Dr. Beatriz Rodríguez Balanta received her PhD in Romance Studies from Duke University, where she focused on the visual and literary mechanisms used to refurbish racial and social hierarchies in Brazil and Colombia in the aftermath of the abolition of slavery for her dissertation Realism, Race and Citizenship: Four Moments in the Making of the Black Body, Colombia and Brazil, 1853-1907. Having recently arrived in the Dallas/Fort Worth Metroplex as Assistant Professor of Art History at Southern Methodist University, Dr. Balanta offers interesting insights into the work of Yinka Shonibare MBE, currently featured in the Modern's exhibition FOCUS: Yinka Shonibare MBE, for this Tuesday Evenings presentation titled "'Paradox, Excess and Complicity:' Yinka Shonibare and the Conceptualization of (Post?) Colonial Experience."

Gary Simmons, a New York-based artist recognized for his forthright address of race and culture, is probably best known for his expansive erasure drawings, originally made in chalk on blackboards that he smeared and obscured by hand to create ghostly images. One such piece, Wall of Eyes, was commissioned for the 1993 Whitney Biennial, and, more recently, the artist received critical attention for his solo exhibition Black Marquee at Anthony Meier Fine Arts, San Francisco, that referenced "blaxploitation" films of the 1970s. With an impressive exhibition record and a full-scale monograph, Gary Simmons:Paradise, Simmons is one of the Modern's 2013 FOCUS show artists. FOCUS: Gary Simmons is on view through March 14, and for this Tuesday Evenings talk, the artist presents recurring ideas and new developments in his work.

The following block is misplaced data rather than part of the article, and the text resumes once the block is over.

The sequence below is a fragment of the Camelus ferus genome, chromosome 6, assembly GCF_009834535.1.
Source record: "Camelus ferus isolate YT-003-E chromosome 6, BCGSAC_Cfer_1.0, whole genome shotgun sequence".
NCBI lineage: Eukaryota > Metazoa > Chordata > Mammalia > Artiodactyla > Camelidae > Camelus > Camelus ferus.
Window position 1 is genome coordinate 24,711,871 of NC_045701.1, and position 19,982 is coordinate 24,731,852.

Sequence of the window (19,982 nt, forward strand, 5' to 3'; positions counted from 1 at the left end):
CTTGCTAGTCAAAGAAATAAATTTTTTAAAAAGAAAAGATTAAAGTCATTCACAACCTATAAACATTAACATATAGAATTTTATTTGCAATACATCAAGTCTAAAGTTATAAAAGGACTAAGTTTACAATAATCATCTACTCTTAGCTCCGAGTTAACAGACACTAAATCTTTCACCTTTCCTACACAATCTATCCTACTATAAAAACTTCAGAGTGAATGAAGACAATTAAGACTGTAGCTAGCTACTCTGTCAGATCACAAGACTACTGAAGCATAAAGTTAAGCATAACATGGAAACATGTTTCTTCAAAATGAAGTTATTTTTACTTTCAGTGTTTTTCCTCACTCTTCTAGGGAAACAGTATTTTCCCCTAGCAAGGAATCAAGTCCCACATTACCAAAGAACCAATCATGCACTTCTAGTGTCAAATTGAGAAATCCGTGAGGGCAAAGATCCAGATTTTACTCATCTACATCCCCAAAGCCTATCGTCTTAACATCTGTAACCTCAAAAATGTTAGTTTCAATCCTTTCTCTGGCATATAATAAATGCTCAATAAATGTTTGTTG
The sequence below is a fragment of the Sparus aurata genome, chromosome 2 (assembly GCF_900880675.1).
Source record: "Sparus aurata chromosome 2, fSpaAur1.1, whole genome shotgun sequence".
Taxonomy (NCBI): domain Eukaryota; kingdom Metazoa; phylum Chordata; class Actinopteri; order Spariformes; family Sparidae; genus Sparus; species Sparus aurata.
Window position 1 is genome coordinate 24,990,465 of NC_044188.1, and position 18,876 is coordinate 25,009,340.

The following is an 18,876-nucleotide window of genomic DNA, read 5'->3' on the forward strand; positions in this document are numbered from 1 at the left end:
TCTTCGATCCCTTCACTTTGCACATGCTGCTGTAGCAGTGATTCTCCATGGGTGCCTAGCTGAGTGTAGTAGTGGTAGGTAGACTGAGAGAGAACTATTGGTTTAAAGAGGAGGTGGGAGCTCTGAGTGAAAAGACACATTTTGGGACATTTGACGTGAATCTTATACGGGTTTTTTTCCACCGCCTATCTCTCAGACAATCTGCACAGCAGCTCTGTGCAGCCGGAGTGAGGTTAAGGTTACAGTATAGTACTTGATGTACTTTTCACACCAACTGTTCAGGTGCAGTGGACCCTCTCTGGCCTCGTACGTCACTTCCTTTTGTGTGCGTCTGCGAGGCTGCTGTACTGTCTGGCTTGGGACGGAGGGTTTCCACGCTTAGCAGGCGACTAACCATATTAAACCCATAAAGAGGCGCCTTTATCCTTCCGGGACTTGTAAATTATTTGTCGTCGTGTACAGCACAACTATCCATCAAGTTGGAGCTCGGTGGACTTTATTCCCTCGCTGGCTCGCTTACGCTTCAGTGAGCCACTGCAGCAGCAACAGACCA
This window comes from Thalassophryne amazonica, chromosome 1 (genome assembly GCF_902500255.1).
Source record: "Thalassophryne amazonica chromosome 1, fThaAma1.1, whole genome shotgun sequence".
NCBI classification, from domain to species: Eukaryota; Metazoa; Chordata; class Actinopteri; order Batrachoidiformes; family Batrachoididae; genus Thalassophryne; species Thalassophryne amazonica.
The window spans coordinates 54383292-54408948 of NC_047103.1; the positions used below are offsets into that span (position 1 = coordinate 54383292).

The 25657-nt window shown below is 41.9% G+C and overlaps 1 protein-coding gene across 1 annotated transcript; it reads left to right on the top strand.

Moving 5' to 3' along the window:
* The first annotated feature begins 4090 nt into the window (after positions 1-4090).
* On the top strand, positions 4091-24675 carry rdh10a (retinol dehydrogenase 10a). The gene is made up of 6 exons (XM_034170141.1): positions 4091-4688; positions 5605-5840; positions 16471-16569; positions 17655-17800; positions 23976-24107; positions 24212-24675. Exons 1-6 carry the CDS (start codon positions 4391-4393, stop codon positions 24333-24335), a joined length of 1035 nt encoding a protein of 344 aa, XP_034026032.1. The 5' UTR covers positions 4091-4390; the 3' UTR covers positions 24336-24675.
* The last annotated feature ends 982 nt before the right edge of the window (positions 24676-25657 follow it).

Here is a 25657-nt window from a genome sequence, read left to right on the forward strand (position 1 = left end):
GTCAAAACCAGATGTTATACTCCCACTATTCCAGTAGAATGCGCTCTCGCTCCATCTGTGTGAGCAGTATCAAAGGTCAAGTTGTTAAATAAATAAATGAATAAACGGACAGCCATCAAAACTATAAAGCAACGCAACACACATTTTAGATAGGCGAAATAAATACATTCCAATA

Jenny Holzer is internationally recognized for her daring approach to Public Art and her dramatic site-specific installations in galleries and museums. Since the mid-1970s, Holzer has used language as her primary means of expression, delivering various statements and stories through a wide range of media. Beginning with inexpensively printed posters, Holzer's art has steadily evolved in sophistication, expanding into a lexicon that includes advertising billboards, radio, television, clothing, and the medium she is most associated with-the electronic sign. Many will be familiar with Holzer's well-known Truisms: PROTECT ME FROM WHAT I WANT, MONEY CREATES TASTE, YOUR OLDEST FEARS ARE YOUR WORST ONES, LACK OF CHARISMA CAN BE FATAL.

In December, the Museum will unveil a major new installation by Holzer that will include long channels of lighted text running through the central, clerestory gallery looking out onto the pond. The artist will talk about this new installation, as well as how her work has developed over her distinguished career.

 


Howard Rachofsky is an internationally renowned collector of contemporary art living in Dallas. He began collecting in the mid-1970s, and over the past three decades has amassed a world-class collection of paintings, sculpture, video, and installation art by many of the era's greatest artists, including Robert Irwin, Donald Judd, Anselm Kiefer, Jeff Koons, Bruce Nauman, Gerhard Richter, and Mark Rothko, among many others.

In 1996, Rachofsky opened a spacious, modernist house designed by renowned architect Richard Meier. This house, which the collector has opened to the public and for school tours, has been the focus for installing different aspects of the collection in unique ways. This fall, he will open another space (17,000 square feet) in Dallas for even larger and more ambitious installations. Rachofsky will talk about his collecting philosophy and his future plans for the collection.